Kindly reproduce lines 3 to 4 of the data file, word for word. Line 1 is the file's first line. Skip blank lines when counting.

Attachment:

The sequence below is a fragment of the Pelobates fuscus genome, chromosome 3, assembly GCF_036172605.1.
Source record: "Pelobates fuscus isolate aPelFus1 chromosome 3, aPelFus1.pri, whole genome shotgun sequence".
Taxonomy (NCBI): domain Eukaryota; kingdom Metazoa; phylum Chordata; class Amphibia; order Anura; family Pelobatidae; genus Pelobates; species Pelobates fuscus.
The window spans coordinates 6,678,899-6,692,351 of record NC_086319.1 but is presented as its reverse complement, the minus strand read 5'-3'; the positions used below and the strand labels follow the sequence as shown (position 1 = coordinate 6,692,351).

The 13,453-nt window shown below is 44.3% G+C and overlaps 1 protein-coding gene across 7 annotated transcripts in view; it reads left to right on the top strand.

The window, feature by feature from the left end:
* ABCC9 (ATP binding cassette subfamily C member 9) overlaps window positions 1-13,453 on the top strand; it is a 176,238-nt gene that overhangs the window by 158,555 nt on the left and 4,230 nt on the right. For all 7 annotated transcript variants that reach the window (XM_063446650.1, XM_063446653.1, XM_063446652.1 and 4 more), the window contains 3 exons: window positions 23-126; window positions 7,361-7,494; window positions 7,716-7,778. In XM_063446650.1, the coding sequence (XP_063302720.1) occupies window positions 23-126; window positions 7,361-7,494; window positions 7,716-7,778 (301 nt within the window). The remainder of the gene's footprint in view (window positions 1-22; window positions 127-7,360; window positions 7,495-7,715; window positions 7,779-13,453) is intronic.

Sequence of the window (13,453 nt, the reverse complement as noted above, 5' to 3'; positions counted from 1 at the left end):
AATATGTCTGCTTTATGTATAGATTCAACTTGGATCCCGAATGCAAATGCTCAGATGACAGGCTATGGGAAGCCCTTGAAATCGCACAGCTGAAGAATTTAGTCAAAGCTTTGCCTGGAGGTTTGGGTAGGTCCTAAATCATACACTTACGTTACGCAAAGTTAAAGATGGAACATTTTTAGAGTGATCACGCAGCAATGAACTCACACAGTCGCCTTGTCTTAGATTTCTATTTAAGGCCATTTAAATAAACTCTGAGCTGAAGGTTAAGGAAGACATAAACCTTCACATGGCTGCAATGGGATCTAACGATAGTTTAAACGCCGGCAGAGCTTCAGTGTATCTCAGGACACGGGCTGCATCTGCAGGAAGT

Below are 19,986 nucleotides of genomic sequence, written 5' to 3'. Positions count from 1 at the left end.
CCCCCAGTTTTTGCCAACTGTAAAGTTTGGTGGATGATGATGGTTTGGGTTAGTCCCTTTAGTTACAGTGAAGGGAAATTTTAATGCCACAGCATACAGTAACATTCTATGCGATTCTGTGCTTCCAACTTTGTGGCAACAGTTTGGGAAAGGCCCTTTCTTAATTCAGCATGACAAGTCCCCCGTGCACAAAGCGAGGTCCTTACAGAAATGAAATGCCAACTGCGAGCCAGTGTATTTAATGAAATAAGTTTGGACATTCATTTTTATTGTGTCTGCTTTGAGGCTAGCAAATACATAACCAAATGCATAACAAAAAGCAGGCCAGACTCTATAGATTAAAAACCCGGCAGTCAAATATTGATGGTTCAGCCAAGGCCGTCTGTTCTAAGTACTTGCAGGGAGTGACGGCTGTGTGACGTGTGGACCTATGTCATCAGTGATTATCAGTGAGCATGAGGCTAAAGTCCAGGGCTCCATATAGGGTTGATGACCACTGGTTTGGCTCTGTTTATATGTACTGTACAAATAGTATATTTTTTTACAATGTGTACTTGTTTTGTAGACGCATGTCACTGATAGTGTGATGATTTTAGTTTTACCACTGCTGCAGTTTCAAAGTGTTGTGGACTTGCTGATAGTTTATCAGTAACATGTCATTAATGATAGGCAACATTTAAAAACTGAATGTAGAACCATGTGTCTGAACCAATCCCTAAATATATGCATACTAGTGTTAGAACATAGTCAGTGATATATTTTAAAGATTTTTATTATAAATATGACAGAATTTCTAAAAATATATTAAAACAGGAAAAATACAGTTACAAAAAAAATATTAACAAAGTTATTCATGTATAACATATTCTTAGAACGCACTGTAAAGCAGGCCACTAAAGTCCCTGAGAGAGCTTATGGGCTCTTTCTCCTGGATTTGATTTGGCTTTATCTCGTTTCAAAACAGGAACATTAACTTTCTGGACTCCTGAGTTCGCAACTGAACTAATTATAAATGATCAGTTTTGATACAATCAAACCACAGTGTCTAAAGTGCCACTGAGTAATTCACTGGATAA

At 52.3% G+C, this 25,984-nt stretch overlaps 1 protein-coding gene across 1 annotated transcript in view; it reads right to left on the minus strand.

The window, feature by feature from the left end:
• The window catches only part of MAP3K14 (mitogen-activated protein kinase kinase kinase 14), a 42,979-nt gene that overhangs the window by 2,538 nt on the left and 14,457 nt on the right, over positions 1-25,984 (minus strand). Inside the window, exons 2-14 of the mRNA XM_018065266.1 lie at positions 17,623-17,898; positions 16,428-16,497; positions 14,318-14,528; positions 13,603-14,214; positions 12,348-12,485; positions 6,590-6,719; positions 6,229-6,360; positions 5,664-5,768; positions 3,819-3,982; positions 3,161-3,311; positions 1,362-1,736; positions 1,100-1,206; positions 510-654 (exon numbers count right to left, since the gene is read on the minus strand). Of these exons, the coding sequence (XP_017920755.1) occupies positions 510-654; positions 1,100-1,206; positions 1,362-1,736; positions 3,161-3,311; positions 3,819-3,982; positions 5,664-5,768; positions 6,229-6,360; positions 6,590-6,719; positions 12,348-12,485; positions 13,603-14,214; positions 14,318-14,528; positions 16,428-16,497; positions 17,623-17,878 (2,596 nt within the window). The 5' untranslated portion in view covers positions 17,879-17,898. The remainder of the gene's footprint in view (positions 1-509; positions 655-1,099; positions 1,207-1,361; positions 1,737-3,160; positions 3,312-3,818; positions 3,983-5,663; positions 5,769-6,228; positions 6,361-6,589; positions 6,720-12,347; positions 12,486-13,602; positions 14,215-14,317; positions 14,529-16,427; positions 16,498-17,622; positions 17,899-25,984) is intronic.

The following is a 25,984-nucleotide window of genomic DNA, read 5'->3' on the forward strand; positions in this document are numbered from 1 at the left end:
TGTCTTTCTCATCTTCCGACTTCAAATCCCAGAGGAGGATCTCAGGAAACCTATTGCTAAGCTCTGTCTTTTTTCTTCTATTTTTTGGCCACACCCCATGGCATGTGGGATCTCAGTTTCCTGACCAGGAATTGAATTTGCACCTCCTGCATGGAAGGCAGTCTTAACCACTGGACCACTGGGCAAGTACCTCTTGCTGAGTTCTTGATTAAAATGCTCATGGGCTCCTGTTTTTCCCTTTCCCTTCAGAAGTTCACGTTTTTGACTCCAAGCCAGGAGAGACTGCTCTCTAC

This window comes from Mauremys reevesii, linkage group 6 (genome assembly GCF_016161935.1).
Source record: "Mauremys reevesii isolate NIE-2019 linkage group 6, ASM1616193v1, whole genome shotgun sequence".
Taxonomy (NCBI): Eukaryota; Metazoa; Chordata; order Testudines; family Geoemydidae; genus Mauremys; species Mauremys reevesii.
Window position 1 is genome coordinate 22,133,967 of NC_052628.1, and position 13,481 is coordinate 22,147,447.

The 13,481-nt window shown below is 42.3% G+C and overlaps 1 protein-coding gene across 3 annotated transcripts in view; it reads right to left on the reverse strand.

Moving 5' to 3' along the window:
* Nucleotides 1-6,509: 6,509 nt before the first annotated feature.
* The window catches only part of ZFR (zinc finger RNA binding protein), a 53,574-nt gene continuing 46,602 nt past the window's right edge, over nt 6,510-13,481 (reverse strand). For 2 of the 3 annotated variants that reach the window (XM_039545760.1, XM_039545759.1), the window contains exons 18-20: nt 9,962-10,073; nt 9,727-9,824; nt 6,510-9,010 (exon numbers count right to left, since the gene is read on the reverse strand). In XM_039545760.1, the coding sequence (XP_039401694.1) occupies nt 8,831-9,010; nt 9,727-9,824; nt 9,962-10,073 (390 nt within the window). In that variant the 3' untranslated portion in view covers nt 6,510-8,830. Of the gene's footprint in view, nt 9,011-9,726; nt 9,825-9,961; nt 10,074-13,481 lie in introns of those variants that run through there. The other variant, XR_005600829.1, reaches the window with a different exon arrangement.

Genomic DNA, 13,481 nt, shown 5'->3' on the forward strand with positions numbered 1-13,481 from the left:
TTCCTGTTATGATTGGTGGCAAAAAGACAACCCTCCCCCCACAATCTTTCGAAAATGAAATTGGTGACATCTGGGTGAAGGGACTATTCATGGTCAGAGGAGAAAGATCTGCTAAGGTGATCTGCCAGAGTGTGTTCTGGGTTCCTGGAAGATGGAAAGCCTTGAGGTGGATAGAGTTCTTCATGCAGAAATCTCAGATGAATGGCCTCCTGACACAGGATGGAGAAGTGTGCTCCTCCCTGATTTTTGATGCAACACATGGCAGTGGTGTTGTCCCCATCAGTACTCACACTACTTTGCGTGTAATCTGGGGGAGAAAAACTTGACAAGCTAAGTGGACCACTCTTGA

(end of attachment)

Taxonomy (NCBI): domain Eukaryota; kingdom Metazoa; phylum Chordata; class Amphibia; order Anura; family Pelobatidae; genus Pelobates; species Pelobates fuscus.
The window spans coordinates 6,678,899-6,692,351 of record NC_086319.1 but is presented as its reverse complement, the minus strand read 5'-3'; the positions used below and the strand labels follow the sequence as shown (position 1 = coordinate 6,692,351).